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The memory might be lost to the flat time of the pandemic, but in March, amateur DJs all over the world were making playlists designed to help themselves and others suffer the pandemic. These playlists mostly toyed with the suddenly critical concept of social distancing, and frequently for lascivious purposes: songs about sneaking a kiss or playing hard to get were clearly an attempt at putting on a festive air and staying positive in the face of unprecedented stress. It was all too cute.
But there's nothing cute about this pandemic.
The halcyon days of washing hands and staying home like it would all be over soon, one way or the other, never actually ended (remember when the cutoff date for the worst-case scenarios of infection models targeted August 1 as the finish line for the worst of the worst of the pandemic?), and maybe it even seems at times like society and the world are more resilient than imaginable given the circumstances. All along, many of us have been staying home whenever possible, stressing about the uncertain future while making sacrifice after sacrifice to protect the health and safety of our fellow humans. For many of those same of us, music has provided refuge amidst the tempest.
Musicians are experiencing the same stresses, of course, and there have been many songs released this year speaking directly to the troubles of the times. The music industry was already shattered by digital downloads and streaming music services, but the lack of public performances during the pandemic has created even more financial struggle for artists, not to mention venues. In the before times, ticket and merch sales at shows provided most of the money to support musicians, and even this system was extremely tenuous on all sides of the equation. Independent venues were already being forced to close by rising real estate prices and encroaching residential interests. The lack of financial support for creative spaces has been one of those alarms constantly ringing in the background all year long, but with so much concern in our lives, it might be a while until the world collectively wakes up to the destroyed landscape of the arts and culture spaces of neighborhoods and communities.
With these terrible truths in mind, I've called attention to my personal favorite songs about places below, with links to the Bandcamp pages for each artist when available. Bandcamp waived their fees of on proceeds from purchases on the site every first Friday of the month throughout the year. Hopefully, Bandcamp will continue the practice into 2021, because we're likely to need the refuge provided by music in the new year.
Despite its less lucrative financial arrangement for musicians, Spotify is still the go-to resource for creating playlists like the one I am sharing here. If you peruse the artists on this playlist on Spotify, you'll see many of them listing charities to support during the pandemic—just another reason to support these artists financially if you can.
The playlist isn't cute, but it can be peaceful. This playlist is also angry and sad and scared. And this playlist can be fun and distracting. This playlist won't provide the soundtrack for a clandestine trip to a Cabo San Lucas timeshare, a dinner with friends at French Laundry, or a garden party to celebrate a Supreme Court nomination. This playlist is for those of us struggling to shoulder the burdens of Covid times. Be well.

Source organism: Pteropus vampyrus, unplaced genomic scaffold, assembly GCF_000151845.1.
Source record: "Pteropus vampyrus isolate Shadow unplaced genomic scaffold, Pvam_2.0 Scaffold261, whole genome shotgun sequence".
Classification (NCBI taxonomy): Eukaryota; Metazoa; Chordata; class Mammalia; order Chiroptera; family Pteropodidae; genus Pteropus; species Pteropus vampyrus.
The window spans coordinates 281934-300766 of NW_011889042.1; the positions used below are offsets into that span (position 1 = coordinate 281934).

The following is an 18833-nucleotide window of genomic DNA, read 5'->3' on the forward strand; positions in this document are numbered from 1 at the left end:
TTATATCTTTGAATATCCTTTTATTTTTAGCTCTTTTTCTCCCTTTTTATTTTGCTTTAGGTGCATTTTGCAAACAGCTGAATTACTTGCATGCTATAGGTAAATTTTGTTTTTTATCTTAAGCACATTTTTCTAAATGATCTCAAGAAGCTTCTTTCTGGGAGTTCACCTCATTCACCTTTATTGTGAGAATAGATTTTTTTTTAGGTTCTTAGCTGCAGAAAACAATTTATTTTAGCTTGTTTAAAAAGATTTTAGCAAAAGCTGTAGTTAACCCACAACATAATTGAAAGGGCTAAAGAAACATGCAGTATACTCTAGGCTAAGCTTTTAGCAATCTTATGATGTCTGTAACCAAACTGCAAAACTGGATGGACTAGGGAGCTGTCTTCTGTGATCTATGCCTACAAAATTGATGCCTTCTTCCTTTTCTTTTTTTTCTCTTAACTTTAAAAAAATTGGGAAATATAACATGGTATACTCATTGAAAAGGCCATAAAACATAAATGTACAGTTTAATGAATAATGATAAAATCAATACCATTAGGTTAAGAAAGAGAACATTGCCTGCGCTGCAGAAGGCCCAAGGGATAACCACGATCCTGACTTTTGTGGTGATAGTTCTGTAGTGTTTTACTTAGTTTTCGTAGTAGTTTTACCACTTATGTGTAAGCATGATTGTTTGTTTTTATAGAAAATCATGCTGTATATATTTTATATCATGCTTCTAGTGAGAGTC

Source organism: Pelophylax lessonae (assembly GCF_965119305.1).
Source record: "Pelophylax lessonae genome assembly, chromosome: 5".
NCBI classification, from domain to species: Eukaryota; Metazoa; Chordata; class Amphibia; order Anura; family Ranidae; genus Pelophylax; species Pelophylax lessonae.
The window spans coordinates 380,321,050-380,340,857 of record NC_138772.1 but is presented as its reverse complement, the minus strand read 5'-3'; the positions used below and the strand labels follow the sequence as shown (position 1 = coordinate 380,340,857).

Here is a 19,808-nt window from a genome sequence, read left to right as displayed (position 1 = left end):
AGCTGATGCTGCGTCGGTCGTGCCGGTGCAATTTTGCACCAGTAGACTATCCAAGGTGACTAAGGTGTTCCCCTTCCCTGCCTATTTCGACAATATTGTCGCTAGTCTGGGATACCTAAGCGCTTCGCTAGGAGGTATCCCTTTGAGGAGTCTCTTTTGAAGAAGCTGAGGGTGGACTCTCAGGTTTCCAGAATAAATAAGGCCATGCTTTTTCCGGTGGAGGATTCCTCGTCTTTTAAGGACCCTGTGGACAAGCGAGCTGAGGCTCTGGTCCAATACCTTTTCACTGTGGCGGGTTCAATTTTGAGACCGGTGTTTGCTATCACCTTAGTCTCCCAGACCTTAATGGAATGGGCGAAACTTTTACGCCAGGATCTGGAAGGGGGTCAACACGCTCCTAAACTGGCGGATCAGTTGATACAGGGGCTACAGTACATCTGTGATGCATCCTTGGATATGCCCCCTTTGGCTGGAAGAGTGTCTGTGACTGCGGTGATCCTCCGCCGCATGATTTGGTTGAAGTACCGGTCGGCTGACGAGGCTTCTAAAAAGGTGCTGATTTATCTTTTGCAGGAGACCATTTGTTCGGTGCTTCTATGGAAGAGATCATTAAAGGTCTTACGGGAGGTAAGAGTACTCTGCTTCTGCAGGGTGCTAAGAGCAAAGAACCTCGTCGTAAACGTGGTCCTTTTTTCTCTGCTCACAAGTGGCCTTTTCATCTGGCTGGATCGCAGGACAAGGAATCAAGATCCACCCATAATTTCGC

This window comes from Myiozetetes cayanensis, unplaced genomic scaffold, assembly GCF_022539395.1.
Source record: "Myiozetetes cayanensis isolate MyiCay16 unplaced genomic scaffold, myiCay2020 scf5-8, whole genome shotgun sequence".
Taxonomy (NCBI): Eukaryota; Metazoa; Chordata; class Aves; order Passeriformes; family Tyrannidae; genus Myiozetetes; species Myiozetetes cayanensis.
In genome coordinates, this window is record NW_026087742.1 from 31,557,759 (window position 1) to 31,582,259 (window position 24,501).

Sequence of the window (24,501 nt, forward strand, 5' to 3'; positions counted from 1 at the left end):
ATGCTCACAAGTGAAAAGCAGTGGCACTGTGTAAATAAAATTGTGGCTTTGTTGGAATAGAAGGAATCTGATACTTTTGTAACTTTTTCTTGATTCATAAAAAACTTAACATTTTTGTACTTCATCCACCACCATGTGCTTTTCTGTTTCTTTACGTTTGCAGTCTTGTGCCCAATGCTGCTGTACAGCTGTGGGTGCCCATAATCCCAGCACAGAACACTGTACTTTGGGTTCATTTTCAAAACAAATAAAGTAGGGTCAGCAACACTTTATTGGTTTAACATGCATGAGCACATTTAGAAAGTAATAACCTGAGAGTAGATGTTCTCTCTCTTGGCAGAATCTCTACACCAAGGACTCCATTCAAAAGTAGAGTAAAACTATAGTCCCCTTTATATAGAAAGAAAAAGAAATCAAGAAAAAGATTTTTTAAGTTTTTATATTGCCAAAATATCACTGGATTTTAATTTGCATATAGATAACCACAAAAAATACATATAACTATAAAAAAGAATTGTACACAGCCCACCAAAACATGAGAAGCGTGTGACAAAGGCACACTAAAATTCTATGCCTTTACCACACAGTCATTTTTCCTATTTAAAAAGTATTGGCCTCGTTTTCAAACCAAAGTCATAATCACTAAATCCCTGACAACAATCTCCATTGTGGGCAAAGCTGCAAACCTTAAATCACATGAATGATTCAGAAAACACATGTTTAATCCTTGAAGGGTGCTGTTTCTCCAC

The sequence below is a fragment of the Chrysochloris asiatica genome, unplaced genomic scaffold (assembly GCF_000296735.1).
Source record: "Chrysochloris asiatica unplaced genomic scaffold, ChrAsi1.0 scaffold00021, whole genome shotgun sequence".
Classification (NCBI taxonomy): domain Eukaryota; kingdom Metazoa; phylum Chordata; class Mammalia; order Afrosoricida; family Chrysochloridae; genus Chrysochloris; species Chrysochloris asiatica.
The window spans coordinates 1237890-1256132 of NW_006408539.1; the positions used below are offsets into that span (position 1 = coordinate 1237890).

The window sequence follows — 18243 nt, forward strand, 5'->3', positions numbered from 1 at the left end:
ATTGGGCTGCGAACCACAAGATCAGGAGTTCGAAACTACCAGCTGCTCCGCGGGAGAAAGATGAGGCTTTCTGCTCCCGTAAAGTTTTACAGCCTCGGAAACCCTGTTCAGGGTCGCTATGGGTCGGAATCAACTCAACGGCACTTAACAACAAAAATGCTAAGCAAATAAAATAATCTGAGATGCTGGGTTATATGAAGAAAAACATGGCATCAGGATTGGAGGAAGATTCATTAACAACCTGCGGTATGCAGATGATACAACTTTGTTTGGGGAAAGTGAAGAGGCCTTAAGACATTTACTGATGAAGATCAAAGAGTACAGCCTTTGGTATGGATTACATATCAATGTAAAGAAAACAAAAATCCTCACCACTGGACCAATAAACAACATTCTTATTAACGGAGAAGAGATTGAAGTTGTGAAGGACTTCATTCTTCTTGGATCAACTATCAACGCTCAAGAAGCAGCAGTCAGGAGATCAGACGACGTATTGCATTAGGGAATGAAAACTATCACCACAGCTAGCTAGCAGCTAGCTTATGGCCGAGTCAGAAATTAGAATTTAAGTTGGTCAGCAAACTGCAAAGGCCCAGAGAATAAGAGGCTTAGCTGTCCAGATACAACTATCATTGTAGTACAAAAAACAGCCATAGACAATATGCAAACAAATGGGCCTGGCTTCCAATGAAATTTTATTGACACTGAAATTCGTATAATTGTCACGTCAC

The entire UNTITLED (Rise) album by SAULT is dark and defiant and includes several other songs about places. You will want to buy the whole thing.
This synth-driven effort is one of my favorite songs of the year, period. It hits the loneliness of isolation in 2020 perfectly, so I added it to the list, but Nation of Language's album also includes a song called "On Division St," so there's more place love to love here.
You'll see the album where "half return" appears on a lot of year-end lists. This is the album's ode to nostalgia, and the second in a row in the playlist that mentions hometowns by name, with "Hannah Sun."
There's a dark thread running through this otherwise gentle song.
"The City" song starts out as a plaintive piano ballad, and then it glitches and glitches all the way to the end.
Something this infectious and simultaneously scathing as "Boomer," and really all of Bartees Strange's sound, is the only proof needed of the absolute necessity of music.
Black Thought, Pusha T, and Killer Mike carpet bomb the bullshit out of the discourse.
Planetizen's office is located in Koreatown, two blocks to the west of the former site of the Ambassador Hotel, as referenced in this song. Koreatown is my favorite neighborhood in Los Angeles, and I miss going to work in this part of city and spending my spare time in the best dive bars and restaurants in the city, with buses running frequently on seemingly every nearby street. I miss it so much. Unlike many people moving away from the city during the pandemic, I moved closer to this density and cultural center of the city. Every day I think about emerging back into public life in this neighborhood. This song brings that hope, and a reminder about the realities of this city, closer to heart.
A friendly reminder that an anthemic sing-along can be total bliss.
"Lockdown Blues" song came out so early in pandemic, helped by the fact that Iceage is from Denmark, sure, but it's almost too good for a song written and recorded contemporaneously with the events described. All profits of the sale of this track on Bandcamp will proceed directly to Médecins Sans Frontières.
To conclude, some of the most powerful songs about places from 2020 are about the suffering that comes from a lack of place—feeling trapped, isolated, and alone, without a place to escape, without a safe place.